An Analysis of Occupational Pension Provision: From Evaluation to Redesign Defended on Friday, 4 June 2010
Around the turn of the 21st century, the “perfect storm” implied by low interest rates, poor stock market returns and an ageing society led collective pension plans into underfunded situations and caused considerable concerns over their financial sustainability. This thesis analyzes the prevailing collective pension plans in the Netherlands and makes suggestions on improving the occupational pension provision in changing demographic, financial and regulatory environments. Chapter 2 probes the pension investment performance at the overall plan level. We find that pension plans on average do not outperform their pre-selected benchmarks, reflecting that trustees fail to select superior asset management strategies. Comparatively, however, large plans outperform their smaller peers. Chapter 3 investigates the strategic asset allocation of pension plans under market consistent valuation. We find that a slight change in the model specification of asset return dynamics can have a significant impact on the optimal mix. In chapter 4, we propose a new generational plan design and find that it provides higher value and welfare to participants when compared with the current collective plan design. This is due to the fact that it allows for risk sharing via time diversification of long-term investments and prevents a-priori value transfers. To allow for intergenerational risk sharing, in Chapter 5 we introduce further design improvements by having generations trade contingent claims among them. Our estimates show that the guarantees are affordable and the surplus call option has substantial value. The option prices also give an indication of value tranfers in traditional collective pension designs.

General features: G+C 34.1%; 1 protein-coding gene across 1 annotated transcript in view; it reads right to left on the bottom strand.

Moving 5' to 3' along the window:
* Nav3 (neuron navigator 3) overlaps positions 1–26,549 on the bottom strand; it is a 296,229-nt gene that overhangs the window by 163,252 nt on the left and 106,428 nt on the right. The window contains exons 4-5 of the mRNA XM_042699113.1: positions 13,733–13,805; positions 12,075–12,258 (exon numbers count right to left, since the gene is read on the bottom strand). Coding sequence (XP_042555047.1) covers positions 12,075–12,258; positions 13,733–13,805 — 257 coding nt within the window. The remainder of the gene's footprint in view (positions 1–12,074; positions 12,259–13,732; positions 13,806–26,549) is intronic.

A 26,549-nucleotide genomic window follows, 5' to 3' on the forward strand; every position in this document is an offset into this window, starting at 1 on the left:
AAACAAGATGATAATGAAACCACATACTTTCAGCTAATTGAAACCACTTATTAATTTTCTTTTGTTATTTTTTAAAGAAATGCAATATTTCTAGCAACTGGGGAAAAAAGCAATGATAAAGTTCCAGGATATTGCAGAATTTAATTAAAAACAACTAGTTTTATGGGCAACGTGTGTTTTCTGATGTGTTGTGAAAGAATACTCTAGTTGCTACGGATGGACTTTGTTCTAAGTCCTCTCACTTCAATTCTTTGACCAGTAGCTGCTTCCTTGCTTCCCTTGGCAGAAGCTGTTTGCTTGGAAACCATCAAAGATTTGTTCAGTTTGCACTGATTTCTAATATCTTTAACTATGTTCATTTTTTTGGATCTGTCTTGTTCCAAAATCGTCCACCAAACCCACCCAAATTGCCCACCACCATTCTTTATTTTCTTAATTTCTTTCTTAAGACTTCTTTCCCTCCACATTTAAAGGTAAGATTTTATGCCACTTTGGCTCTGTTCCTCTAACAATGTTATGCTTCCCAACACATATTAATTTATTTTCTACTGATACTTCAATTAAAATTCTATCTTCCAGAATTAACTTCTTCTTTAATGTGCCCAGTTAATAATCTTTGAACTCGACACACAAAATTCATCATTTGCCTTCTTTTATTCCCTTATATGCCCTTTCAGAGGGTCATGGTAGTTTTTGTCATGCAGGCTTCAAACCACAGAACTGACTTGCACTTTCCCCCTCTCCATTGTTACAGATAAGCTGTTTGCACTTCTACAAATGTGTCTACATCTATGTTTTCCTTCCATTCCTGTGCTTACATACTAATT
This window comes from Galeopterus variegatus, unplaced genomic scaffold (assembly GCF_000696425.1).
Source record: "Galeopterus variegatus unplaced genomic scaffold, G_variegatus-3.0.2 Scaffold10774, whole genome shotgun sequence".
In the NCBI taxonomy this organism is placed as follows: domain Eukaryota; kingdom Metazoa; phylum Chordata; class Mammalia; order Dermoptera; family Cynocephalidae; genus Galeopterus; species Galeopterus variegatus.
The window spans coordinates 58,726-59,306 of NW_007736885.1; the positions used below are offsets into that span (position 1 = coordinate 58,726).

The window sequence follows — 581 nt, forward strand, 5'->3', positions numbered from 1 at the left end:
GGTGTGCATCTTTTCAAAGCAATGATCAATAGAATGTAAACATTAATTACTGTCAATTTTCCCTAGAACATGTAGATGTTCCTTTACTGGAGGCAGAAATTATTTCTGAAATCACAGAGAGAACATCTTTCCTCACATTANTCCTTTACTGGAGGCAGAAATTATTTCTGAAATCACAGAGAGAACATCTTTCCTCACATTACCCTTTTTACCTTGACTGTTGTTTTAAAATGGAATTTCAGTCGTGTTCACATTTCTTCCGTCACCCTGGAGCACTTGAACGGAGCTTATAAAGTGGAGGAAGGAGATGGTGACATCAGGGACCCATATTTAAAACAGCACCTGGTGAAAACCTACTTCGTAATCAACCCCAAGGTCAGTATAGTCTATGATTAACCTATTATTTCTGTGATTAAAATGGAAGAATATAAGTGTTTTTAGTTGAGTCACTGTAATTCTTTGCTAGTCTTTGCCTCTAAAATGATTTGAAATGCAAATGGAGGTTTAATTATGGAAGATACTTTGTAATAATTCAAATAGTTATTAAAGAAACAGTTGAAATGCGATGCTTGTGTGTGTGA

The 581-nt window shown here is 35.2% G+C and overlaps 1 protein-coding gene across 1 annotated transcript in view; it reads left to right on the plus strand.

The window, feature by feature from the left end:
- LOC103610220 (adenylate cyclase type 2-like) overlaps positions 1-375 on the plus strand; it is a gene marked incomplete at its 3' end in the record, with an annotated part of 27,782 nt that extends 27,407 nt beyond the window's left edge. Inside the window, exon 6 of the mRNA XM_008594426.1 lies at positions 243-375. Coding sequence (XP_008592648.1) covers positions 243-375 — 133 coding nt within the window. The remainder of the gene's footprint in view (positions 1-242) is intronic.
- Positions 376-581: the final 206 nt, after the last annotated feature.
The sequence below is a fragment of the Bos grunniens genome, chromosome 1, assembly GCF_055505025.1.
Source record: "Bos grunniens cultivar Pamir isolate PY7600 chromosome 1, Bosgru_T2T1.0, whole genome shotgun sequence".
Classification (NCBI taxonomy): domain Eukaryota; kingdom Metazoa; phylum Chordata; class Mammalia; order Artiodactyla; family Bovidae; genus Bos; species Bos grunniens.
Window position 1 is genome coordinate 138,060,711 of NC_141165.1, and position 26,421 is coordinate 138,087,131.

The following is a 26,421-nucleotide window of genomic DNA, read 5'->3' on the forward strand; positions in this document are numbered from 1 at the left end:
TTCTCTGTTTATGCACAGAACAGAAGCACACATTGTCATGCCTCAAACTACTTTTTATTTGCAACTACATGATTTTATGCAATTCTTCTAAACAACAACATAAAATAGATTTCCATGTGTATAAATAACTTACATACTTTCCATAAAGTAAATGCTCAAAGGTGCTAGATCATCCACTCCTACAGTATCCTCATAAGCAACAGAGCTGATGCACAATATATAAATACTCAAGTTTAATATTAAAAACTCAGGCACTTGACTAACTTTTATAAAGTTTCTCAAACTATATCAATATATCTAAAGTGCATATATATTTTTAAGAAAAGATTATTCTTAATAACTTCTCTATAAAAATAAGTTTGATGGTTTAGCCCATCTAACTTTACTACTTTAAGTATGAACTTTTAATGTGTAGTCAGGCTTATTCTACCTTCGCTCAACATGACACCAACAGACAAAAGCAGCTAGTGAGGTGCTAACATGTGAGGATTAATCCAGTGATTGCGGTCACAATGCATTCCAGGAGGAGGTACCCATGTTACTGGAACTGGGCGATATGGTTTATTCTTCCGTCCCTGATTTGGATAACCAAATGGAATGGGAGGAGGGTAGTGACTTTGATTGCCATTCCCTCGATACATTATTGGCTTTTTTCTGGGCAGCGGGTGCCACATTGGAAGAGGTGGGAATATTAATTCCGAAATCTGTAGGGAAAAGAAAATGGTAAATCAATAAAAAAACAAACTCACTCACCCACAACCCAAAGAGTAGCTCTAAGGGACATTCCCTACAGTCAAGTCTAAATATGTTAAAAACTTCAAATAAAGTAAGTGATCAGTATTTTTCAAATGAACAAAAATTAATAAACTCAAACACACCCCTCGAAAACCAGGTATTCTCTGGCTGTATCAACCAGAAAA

pension fund investment performance, model uncertainty, ALM analysis, collective and generational pension plans